“Born on a bike”—Sabbatical and vision for ministry

Posted Sep 11, 2013 | Lilly Endowment Clergy Renewal Programs

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By Robert C. Saler


Riding a bike at sunset on the beachRecently, The Huffington Post featured an intriguing article describing the benefits that Clif Bar, a popular health food company, sees in granting its employees sabbatical time. Like Robert Levine’s useful book, Power Sabbatical, the article details the benefits that accrue to companies when their workers are able to take advantage of sabbaticals:

At Clif Bar, they’ve helped boost other workers who filled in while their colleagues were on sabbatical…. The perk also helps to prevent employees from burning out, which can be a costly problem for companies; presenteeism -- or workers showing up to the job sick, or unengaged -- hurts companies in the form of reduced productivity and increased healthcare costs, research shows. In addition, when workers return from taking “a breather” they’re usually more productive.

These and other benefits are familiar to those who have experience with sabbaticals of the sort offered by academia or (increasingly) by churches. However, I found particularly intriguing a statement by Claudia Perkins, the company’s vice president for human resources. In describing why the company wants to see its employees have time for renewal in the outdoors rather than spend all their time in office environs, Perkins states:  “Clif Bar was really born on a bike.”

In other words, employees having renewal time is about more than simply increasing productivity, reducing turnover, and other quantifiable markers of success. It also speaks deeply to Clif Bar’s identity as a company that promotes healthy living, balance, and enjoyable engagement with the outdoors. Employee sabbaticals are meant to re-connect employees to that larger vision, that core identity.

As I think about the benefits of clergy renewal leaves to pastors and congregations, the parallels are stunning. After all, Christianity was born “on the way” (“the way” being the Gospel of Luke’s preferred terminology for Christian discipleship). It was born from a wellspring of deep engagement with the person and work of Jesus Christ, and continued by prayerful witness in community as the church gathered around word and sacrament to embody for themselves his life, death, and resurrection. All that congregations do—weekly worship, pastoral care, mission, outreach, etc.—is the outworking of the primary vision of “the way” that sustains congregational practice in the world.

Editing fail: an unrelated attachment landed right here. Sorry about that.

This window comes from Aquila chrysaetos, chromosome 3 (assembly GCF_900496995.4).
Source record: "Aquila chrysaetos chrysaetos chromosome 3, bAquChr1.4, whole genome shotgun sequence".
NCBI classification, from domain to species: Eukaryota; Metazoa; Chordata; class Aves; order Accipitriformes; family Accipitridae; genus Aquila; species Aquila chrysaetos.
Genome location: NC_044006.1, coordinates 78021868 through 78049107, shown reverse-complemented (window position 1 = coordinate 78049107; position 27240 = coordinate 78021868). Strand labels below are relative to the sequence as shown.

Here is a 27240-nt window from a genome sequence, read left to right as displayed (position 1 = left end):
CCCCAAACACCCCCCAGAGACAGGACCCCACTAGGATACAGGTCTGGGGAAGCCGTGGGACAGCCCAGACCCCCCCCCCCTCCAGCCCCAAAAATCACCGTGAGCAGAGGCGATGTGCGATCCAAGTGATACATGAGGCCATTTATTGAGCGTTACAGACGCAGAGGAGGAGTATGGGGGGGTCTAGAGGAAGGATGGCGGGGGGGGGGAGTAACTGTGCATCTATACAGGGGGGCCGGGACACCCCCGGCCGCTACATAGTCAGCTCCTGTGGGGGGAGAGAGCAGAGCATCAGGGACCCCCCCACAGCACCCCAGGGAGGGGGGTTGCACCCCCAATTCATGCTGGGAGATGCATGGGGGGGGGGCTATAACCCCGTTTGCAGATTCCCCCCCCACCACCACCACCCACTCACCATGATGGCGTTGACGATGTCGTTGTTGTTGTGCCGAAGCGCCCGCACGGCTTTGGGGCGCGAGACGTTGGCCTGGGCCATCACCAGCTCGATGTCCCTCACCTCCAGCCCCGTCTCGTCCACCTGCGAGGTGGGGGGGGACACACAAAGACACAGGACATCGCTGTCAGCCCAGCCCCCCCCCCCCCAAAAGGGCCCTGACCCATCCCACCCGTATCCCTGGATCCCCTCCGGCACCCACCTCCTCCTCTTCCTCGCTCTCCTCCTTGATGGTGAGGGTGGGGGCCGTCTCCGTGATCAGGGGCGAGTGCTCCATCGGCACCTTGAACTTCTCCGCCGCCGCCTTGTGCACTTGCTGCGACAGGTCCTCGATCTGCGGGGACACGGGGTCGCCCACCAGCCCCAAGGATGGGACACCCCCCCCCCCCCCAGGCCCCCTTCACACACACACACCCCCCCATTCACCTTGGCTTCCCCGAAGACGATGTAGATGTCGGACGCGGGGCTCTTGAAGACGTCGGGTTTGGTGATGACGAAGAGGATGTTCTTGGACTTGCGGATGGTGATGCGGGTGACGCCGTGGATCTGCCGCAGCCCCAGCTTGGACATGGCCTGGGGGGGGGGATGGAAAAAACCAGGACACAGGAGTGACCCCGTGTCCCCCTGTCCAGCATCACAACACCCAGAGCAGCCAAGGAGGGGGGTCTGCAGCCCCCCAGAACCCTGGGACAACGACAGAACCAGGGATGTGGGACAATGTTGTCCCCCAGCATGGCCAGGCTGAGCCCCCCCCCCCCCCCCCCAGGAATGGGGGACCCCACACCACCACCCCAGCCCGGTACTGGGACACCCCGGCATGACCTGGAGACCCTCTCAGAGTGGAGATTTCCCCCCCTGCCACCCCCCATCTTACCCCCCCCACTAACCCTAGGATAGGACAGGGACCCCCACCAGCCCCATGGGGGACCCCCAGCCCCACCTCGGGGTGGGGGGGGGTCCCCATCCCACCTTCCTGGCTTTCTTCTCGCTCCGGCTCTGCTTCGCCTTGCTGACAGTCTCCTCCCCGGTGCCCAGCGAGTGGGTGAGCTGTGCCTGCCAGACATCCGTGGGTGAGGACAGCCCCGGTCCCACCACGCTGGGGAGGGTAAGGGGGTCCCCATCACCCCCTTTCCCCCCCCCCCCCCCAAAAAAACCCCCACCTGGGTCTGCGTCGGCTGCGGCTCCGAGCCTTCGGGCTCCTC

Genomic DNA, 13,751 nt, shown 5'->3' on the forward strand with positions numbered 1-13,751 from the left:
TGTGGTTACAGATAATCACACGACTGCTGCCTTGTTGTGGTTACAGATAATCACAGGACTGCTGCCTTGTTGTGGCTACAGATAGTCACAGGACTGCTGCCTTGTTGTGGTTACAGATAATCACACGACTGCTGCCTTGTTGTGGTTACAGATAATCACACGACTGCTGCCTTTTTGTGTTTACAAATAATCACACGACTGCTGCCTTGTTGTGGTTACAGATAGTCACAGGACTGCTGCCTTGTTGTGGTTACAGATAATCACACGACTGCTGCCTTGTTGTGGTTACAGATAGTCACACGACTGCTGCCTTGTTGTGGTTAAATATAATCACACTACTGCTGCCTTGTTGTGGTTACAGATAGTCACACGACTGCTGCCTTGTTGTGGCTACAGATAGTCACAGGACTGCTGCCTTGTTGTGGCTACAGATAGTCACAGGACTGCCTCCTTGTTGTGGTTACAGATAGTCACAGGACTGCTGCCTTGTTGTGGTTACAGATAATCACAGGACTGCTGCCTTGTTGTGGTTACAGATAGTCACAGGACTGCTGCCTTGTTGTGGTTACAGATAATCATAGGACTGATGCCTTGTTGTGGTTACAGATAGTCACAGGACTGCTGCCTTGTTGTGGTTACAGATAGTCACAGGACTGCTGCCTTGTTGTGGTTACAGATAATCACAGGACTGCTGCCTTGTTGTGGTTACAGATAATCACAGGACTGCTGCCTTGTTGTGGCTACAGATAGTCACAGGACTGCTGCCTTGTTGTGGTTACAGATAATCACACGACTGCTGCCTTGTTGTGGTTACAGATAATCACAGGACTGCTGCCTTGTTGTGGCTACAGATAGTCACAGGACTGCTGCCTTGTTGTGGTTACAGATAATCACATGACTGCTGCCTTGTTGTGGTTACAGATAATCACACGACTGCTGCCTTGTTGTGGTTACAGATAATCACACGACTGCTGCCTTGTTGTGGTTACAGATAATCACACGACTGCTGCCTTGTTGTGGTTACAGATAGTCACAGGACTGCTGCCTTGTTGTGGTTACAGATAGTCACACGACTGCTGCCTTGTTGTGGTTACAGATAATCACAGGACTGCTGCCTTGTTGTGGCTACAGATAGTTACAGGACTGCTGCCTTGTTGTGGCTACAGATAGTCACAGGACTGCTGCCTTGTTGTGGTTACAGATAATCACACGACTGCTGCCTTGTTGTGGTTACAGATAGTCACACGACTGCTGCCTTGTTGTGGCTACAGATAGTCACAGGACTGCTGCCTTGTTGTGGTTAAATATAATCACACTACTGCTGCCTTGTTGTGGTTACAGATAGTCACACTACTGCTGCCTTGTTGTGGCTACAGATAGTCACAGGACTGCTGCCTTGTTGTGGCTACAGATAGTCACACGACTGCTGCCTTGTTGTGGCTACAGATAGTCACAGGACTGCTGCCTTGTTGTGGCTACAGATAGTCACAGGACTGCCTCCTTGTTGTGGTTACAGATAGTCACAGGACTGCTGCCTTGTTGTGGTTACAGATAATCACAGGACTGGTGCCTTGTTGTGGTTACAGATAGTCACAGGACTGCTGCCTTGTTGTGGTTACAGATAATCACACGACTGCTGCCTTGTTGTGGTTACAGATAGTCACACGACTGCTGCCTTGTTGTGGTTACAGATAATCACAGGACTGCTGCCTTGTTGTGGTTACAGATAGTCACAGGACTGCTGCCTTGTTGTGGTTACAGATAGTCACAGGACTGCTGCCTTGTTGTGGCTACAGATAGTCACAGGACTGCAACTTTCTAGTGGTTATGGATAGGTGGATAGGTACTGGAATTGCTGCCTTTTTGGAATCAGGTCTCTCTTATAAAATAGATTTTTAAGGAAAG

If the church was born “on the way,” then amidst the various demands of Christian ministry (some holy, some less so!), it is deeply beneficial for pastors to be able to step back and give attention to their energy for this core vision. For some pastors, that will mean reconnecting with spiritual practices that have languished in the face of day-to-day demands. For others, it will mean exploring new edges in their ministry so as to rekindle their excitement for the road ahead. For congregations, time spent in unfamiliar territory while the pastor is away can be a helpful reminder that when the quotidian routines fall away, underneath them is the primal excitement of God’s call to ministry on behalf of the world that God loves.

Once pastors and congregations have experienced the rekindling of excitement around discipleship and shared ministry that renewal leaves can bring about, they may well be in a freshly blessed position to imagine new possibilities for where their own common journey might take them. If that happens, it can be significant far beyond anything measurable by human standards. But that’s all to the good, since, as the parables of Jesus tell us, the kingdom’s measures are more surprising and delightful than human measures.

Robert C. Saler is Research Fellow and Director of the Lilly Endowment Clergy Renewal Programs at Christian Theological Seminary. He is an ordained minister of Word and sacrament in the Evangelical Lutheran Church in America (ELCA).

The Lilly Endowment Clergy Renewal Programs at Christian Theological Seminary (CTS) seek to strengthen Christian congregations by providing opportunities for pastors to step away briefly from the persistent obligations of daily parish life and to engage in a period of renewal and reflection. To request permission to repost this content, please contact clergyrenewal@cts.edu.

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